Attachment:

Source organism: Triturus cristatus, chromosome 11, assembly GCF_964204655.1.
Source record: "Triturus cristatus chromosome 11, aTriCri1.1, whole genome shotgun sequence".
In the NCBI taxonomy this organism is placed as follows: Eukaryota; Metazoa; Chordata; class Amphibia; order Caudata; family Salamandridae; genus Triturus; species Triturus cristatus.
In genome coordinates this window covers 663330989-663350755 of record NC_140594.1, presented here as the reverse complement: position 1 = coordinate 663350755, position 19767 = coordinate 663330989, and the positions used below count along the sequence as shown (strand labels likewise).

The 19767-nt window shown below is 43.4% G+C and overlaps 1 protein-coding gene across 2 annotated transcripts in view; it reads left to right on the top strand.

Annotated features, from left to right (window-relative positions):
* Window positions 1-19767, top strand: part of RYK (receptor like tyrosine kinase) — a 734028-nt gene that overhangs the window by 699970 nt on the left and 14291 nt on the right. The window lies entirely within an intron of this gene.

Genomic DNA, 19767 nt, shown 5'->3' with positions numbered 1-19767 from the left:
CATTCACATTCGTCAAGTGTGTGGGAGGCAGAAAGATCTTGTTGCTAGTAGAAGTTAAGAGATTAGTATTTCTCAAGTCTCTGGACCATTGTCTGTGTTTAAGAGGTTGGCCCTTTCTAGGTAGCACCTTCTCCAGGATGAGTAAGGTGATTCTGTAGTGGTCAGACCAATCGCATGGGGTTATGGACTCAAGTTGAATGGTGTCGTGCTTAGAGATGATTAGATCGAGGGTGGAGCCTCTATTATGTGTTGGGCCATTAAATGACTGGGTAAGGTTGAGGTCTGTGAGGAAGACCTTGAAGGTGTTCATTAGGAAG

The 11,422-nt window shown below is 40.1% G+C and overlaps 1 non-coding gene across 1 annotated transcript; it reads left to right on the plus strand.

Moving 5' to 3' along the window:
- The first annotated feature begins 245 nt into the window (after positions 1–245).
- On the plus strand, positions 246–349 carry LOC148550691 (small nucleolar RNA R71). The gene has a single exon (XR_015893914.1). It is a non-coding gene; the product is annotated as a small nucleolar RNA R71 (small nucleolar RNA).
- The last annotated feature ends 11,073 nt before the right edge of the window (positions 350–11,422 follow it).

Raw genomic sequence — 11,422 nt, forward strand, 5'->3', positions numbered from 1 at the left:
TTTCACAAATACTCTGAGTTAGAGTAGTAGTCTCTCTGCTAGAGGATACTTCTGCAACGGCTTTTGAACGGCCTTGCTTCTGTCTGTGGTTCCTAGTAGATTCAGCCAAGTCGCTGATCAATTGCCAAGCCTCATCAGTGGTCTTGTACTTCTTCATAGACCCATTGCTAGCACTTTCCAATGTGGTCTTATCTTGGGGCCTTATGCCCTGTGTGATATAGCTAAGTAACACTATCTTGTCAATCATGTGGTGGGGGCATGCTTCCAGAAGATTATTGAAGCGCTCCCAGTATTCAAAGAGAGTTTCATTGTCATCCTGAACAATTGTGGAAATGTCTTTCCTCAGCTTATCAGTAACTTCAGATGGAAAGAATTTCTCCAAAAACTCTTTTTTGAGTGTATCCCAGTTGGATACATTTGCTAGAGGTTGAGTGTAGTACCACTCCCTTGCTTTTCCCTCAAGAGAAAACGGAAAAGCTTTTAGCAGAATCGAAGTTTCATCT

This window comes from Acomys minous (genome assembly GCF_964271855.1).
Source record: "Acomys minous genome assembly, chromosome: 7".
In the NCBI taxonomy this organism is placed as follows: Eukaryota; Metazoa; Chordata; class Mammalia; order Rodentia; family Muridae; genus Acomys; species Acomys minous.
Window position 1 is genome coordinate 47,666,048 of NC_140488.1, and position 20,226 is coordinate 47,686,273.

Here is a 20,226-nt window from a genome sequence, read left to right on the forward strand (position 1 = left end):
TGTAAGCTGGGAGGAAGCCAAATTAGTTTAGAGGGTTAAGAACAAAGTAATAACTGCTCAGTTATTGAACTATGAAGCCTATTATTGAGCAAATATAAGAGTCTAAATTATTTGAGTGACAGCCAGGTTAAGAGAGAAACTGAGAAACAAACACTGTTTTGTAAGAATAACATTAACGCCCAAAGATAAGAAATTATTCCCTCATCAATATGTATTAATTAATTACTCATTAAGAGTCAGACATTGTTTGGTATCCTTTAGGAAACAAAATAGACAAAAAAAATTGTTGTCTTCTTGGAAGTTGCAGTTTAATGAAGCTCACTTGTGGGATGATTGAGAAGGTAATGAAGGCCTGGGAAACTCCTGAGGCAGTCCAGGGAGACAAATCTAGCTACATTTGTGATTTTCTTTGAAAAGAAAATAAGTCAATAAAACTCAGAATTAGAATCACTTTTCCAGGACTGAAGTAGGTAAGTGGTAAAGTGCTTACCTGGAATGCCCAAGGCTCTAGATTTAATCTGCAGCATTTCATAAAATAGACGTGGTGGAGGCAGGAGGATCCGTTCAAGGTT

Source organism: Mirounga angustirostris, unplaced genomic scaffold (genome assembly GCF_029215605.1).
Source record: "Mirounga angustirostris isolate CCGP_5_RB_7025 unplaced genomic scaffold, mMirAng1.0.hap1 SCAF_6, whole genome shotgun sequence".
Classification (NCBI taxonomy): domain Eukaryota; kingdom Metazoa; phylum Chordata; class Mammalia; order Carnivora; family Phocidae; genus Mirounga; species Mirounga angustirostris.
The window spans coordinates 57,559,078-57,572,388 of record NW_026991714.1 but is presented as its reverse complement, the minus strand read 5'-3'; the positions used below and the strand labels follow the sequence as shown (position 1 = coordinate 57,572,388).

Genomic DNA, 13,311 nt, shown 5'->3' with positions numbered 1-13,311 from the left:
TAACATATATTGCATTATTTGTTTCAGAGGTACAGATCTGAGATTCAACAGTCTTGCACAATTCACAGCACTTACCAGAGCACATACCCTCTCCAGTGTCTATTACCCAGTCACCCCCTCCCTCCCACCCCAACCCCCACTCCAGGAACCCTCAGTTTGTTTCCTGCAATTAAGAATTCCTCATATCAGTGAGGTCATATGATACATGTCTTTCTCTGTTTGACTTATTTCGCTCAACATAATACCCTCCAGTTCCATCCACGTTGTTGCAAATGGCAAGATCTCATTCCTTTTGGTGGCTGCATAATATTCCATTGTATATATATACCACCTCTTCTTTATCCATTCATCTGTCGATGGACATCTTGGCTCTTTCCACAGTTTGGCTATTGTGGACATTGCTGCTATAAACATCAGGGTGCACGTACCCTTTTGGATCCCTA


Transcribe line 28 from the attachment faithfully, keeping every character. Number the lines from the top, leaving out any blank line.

TAACATATATTGCATTATTTGTTTCAGAGGTACAGATCTGAGATTCAACAGTCTTGCACAATTCACAGCACTTACCAGAGCACATACCCTCTCCAGTGTCTATTACCCAGTCACCCCCTCCCTCCCACCCCAACCCCCACTCCAGGAACCCTCAGTTTGTTTCCTGCAATTAAGAATTCCTCATATCAGTGAGGTCATATGATACATGTCTTTCTCTGTTTGACTTATTTCGCTCAACATAATACCCTCCAGTTCCATCCACGTTGTTGCAAATGGCAAGATCTCATTCCTTTTGGTGGCTGCATAATATTCCATTGTATATATATACCACCTCTTCTTTATCCATTCATCTGTCGATGGACATCTTGGCTCTTTCCACAGTTTGGCTATTGTGGACATTGCTGCTATAAACATCAGGGTGCACGTACCCTTTTGGATCCCTA